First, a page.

Protecting Ourselves and Our Nation
Unfortunately, scammers often take advantage of people right after a crisis, when they know people are vulnerable. If you were impacted during the Redwood Complex Fires, please be cautious.
The Insurance Information Institute says that many of the people who promise to provide services to disaster victims are dishonest. The scammers know that people who have lost everything are not thinking clearly and might be less guarded. If you have suffered a loss during these horrific fires, please don’t make rash decisions.
Instead, the Insurance Information Institute recommends obtaining referrals from reliable sources, and checking with references like the Builders Exchange and the Better Business Bureau before signing a contract.
Here are some simple guidelines to help you:
Don't be rushed into signing a contract with any company. Instead, get multiple written estimates for the proposed job.
Beware of building contractors who encourage expensive temporary repairs. Payments for temporary repairs are covered as part of the total settlement. If you pay for a temporary repair job, you may not have enough money for permanent repairs.
Investigate the track record of anyone you consider hiring. Look for professionals who have a solid reputation in our community. Get references and never give anyone a deposit until you research their background.
A common fraud scheme is to convince a homeowner that a large deposit must be provided before repair work can begin.
Remember, these con artists often seem trustworthy, but once they have your deposit, you’ll never see or hear from them again. Please, protect yourself and do your homework before believing anyone offering to provide you with services.
Saturday is Veterans Day, and it is important that we pause and remember the millions of men and women who have selflessly served our nation. We can do this by thanking each veteran we know, and we can do this by caring for the veterans who struggle physically or emotionally. After their deployments, many veterans arrive home suffering from Post-Traumatic Stress Disorder (PTSD). PTSD is a dangerous disease that, if left untreated, can lead to depression, homelessness, or even suicide.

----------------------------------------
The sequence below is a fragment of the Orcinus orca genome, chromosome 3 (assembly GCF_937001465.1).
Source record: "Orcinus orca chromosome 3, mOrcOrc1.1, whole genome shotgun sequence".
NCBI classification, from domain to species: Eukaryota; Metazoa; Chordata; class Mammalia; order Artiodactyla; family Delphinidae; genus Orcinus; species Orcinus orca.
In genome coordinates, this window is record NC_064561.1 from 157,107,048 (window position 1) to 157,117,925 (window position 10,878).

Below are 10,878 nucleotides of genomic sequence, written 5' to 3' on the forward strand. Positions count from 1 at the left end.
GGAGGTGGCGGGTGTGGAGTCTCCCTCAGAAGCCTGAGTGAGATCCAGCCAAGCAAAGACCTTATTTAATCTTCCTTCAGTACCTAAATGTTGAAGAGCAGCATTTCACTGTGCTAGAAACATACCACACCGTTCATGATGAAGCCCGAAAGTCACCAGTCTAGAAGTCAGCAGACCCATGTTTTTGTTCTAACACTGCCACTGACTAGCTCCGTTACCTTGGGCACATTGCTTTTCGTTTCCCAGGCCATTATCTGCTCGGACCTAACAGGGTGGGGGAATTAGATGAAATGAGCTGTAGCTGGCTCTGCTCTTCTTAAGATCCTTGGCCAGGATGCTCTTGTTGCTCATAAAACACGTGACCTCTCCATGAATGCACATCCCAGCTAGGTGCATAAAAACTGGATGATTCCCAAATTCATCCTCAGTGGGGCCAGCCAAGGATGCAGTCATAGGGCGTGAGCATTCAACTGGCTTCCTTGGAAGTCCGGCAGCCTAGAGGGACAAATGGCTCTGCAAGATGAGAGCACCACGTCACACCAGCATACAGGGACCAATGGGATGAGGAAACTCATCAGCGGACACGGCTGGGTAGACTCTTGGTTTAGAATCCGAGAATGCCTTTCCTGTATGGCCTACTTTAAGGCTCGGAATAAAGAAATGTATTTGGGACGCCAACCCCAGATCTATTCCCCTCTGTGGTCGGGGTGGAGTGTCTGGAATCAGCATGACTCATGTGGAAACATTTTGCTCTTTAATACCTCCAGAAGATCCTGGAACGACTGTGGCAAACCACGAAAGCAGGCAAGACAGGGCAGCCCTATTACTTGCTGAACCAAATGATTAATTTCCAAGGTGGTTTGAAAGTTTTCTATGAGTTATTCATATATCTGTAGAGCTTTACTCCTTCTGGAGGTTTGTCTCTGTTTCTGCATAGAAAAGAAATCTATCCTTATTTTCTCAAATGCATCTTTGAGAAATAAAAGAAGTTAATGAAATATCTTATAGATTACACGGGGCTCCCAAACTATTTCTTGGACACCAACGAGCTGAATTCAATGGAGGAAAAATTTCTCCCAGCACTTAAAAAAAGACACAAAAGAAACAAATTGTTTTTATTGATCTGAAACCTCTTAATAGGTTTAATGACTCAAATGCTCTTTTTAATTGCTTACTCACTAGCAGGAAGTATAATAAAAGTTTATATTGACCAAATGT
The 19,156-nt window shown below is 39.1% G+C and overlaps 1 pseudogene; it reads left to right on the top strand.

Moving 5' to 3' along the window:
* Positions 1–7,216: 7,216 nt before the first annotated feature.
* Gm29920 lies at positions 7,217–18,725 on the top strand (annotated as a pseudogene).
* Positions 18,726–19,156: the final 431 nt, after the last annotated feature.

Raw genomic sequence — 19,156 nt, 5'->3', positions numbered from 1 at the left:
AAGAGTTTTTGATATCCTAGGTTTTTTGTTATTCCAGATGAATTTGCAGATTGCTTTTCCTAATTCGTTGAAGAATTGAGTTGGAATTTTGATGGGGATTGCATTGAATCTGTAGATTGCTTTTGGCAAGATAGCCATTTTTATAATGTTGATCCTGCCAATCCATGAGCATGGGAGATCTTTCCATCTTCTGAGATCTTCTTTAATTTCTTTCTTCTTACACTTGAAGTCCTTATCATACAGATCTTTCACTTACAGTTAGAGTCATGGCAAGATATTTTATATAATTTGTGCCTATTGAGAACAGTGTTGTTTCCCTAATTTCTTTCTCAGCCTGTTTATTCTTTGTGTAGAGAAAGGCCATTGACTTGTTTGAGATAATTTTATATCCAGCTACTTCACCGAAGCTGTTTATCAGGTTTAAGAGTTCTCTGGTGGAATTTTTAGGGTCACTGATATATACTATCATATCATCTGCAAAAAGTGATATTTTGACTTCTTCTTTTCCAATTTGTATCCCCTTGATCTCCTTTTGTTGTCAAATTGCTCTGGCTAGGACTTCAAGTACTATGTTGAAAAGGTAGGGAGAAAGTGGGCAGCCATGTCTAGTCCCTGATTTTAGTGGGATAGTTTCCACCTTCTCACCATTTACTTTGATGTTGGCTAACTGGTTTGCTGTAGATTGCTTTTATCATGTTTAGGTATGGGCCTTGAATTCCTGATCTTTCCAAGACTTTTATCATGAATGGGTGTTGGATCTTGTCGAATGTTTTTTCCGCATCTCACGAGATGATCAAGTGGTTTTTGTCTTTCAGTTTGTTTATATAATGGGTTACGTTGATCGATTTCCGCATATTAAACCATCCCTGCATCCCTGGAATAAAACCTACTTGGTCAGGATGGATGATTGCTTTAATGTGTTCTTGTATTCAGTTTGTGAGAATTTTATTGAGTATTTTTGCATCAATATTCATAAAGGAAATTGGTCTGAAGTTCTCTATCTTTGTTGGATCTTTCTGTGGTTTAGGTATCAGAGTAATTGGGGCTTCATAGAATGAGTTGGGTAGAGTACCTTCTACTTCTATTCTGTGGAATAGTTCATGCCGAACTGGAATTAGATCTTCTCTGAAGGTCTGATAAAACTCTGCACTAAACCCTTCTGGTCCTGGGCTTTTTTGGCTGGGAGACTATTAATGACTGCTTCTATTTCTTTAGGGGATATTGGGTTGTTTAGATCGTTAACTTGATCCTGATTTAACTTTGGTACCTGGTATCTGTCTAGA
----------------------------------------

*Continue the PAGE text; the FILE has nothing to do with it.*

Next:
The constant anxiety and other psychological effects caused by the disorder can make it extremely tough to hold a job to support themselves and their families. Sometimes veterans try to manage the symptoms by turning to drugs or alcohol. Every year, the constant torment from PTSD leads thousands of veterans to take their own lives. It’s estimated that 22 veterans commit suicide every day—that’s one every 65 minutes. A big part of the problem comes from not seeking help for their mental health issues.
It’s important to know there’s help available through a crisis line sponsored by the Department of Veterans Affairs. This confidential, toll-free service connects veterans and those who love them with responders trained to help. Veterans, their families, and friends can call 1-800-273-8255 and press 1 to talk on the phone. They can also communicate via text by sending a message to 838255, or chat online at http://veteranscrisisline.net.
Here in Ukiah, the VA Clinic at 630 Kings Court is an excellent resource for our veterans. The Ukiah VA offers quality outpatient health care services for veterans, and the staff encourages veterans returning home from military service to visit their center and enroll—even if they don’t currently need services. Their phone number is 707-468-7700.
This Veteran’s Day, I encourage you to find a way to thank the heroes who have given us the precious gift of freedom. Our veterans deserve our thanks, a handshake, and a few minutes of our gratitude for their service. Nothing means more than heartfelt appreciation.
To all of our armed service heroes–Army, Navy, Air Force, Coast Guard and Marines–thank you. You have given us a gift we can never repay.
Happy Birthday, Marines – Semper Fi.
As always, our mission at UPD is simple: to make Ukiah as safe as possible. If you have suggestions on how we can improve please feel free to call me. If you would like to know more about crime in your neighborhood, you can sign up for telephone, cell phone and email notifications by clicking the Nixle button on our website: www.ukiahpolice.com.